While preparing for my family’s most recent parole hearing over the last four months, I have learned a lot of information regarding fundamental disconnects in providing victim services.
I’d like to think that it is confined to my home state of Connecticut, but I know better, and therein lies the reason for forging new paths for others. Unfortunately, there are always new crime victims around the corner.
There appears to be long-standing, but forgotten, fundamental principles that can be attributed to failures in the criminal justice process. I will summarize these below. Take time to check on the status of these elements in your state, and review as if you were reading a report card for victim services in your state.
Communicate- Collaborate – Don’t Operate in Silos
For illustration purposes, in Connecticut, we have a Constitutional Victim Advocate whose role it is to work with families to solve problems in which their constitutional rights are not being provided, to review cases in which a family’s constitutional rights were not provided, and to propose remedies and create a record for judicial review.
The Office of Victim Services is the direct service arm charged with providing victim compensation, support and advocacy in many forms, notification, community resources, training and outreach.
The Board of Pardons and Parole has “the mission to facilitate the successful reintegration of suitable offenders into the community and secondarily to take into consideration the rights of victims to be treated with respect and dignity.” The trouble is, in my state, these entities operate in different branches of government, and therefore do not come together to communicate, collaborate, or join forces as a routine practice for victims. This can be quite surprising to a new crime victim who does not understand the nature of how state governments frequently operate.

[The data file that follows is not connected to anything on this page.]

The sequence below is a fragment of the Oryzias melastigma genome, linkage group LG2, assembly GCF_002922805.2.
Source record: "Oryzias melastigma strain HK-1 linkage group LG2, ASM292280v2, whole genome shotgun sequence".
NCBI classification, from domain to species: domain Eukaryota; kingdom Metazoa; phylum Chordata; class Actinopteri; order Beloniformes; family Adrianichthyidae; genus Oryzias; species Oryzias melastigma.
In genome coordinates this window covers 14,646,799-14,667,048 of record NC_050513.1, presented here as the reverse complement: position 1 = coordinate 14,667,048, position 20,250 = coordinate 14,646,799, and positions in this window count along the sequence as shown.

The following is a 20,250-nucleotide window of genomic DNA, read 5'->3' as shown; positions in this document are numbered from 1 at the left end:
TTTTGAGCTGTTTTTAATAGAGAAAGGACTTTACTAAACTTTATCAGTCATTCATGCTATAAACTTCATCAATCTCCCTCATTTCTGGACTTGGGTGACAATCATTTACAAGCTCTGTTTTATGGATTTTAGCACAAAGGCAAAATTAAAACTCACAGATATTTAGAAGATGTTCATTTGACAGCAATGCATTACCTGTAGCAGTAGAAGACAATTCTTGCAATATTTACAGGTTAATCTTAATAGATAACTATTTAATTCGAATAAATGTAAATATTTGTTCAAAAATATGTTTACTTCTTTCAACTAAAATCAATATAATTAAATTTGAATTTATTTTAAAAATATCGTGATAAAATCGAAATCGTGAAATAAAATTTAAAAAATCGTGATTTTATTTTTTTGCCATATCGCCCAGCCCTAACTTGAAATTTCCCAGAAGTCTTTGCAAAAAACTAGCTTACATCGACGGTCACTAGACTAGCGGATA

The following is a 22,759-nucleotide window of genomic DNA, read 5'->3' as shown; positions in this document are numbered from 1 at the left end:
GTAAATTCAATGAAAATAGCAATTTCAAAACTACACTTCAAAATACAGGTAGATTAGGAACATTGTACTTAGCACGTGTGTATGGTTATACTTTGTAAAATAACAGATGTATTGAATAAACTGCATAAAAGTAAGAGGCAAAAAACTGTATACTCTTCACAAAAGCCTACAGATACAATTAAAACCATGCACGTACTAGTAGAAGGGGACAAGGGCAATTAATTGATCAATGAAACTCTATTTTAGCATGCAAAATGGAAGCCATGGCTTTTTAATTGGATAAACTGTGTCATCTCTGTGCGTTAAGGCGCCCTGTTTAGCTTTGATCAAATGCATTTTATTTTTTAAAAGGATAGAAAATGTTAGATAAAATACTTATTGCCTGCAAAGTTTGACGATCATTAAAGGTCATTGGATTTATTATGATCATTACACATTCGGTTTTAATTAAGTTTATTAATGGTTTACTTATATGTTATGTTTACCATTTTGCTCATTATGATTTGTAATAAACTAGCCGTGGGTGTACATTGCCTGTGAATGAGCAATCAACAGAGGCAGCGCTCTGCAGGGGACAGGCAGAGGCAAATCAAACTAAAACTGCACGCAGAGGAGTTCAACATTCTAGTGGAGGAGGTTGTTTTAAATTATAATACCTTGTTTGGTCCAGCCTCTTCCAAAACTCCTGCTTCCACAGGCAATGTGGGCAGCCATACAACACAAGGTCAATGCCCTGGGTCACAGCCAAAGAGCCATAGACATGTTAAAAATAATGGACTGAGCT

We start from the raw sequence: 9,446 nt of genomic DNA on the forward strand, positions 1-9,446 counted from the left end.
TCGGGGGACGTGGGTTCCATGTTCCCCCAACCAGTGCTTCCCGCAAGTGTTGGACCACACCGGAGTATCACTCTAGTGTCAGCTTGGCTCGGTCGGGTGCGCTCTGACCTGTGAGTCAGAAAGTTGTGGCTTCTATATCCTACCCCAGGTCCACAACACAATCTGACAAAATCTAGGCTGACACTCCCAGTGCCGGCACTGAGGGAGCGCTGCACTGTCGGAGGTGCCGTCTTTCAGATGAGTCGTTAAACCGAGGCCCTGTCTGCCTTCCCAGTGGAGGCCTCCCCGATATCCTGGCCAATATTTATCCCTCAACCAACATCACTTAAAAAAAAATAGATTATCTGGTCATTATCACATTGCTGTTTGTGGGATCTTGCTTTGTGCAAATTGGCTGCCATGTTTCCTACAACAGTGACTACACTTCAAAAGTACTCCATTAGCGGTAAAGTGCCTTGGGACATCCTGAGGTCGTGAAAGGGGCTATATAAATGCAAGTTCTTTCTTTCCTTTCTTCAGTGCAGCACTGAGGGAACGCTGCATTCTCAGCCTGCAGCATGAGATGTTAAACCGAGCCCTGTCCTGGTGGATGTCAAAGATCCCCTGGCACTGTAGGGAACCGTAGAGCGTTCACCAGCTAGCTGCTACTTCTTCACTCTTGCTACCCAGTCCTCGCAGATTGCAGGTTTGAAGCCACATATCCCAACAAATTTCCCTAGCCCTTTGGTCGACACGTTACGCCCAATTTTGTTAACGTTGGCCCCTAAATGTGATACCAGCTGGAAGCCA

Advertise- Promote Available Resources
We expect that during National Crime Victim Rights Week there may be a special effort to promote services in general to state employees and the public. However, other advances such as the right to file Freedom of Information (FOI) requests to ascertain information about a perpetrator is not known or exercised in my state until I made a recent request. In addition, Victim Anonymity, a hard-fought right, was made public once in 2013, but apparently has gone towards obscurity in the past five years.
It was announced in a press release on August 12, 2013 that the Office of Victim Services in Connecticut adopted a policy, along with the Pardon and Parole Board, for “Victim Anonymity” allowing crime victims to participate meaningfully on the record at a parole hearing without revealing their identity.
Be Open to Change
When you see holes in the process, or no service at all, don’t let them get by with comments such as “That’s the way it’s always been done.” or “I don’t think we can do it.” Always question why. Offer to assist in making the needed changes and let them know what the benefits are, especially to those who you are asking for help. Maintain a confident, positive attitude no matter what the response. Let them know that you are a team player and you want them on your team.
Think Out of the Box– BE BOLD
Thinking out of the box is often uncomfortable for government workers who have never been rewarded for imagination. If you are encountering resistance with your assigned advocate, go up the chain of command, to a supervisor, another department, a legislator with power, connections, and, if needed, go to the press once you have an organized plan and message you want the masses to know. Although there are risks involved, there is nothing like picking up the pace of positive change with media coverage.
Think Like a Brand New Victim
If you are a crime victim, you can remember those initial feelings of panic, helplessness, wanting to hide, or in constant need for information. Your victim service provider should always walk in your shoes with everything they do for victims, with an eye toward – Is this information clear? Is it enough? How can we do better? How can we account for and anticipate individual needs and differences? Resist one size fits all answers at all costs!
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